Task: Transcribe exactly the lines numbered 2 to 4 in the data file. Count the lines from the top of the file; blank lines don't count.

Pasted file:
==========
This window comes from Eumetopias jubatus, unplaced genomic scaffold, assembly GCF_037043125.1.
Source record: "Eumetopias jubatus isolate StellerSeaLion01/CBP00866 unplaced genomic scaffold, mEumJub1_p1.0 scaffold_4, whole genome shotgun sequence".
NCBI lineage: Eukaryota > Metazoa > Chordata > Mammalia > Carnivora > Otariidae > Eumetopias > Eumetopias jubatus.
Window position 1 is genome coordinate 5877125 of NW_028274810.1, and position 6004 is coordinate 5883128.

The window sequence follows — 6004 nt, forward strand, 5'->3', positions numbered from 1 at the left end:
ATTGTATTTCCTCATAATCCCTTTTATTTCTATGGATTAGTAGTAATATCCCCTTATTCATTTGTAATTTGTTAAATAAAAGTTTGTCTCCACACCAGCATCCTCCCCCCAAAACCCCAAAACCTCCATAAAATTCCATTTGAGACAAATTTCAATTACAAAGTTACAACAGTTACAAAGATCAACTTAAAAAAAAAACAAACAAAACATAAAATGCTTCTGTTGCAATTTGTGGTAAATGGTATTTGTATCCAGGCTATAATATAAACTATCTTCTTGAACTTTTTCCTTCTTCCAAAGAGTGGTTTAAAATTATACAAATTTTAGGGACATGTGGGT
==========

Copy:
Source record: "Eumetopias jubatus isolate StellerSeaLion01/CBP00866 unplaced genomic scaffold, mEumJub1_p1.0 scaffold_4, whole genome shotgun sequence".
NCBI lineage: Eukaryota > Metazoa > Chordata > Mammalia > Carnivora > Otariidae > Eumetopias > Eumetopias jubatus.
Window position 1 is genome coordinate 5877125 of NW_028274810.1, and position 6004 is coordinate 5883128.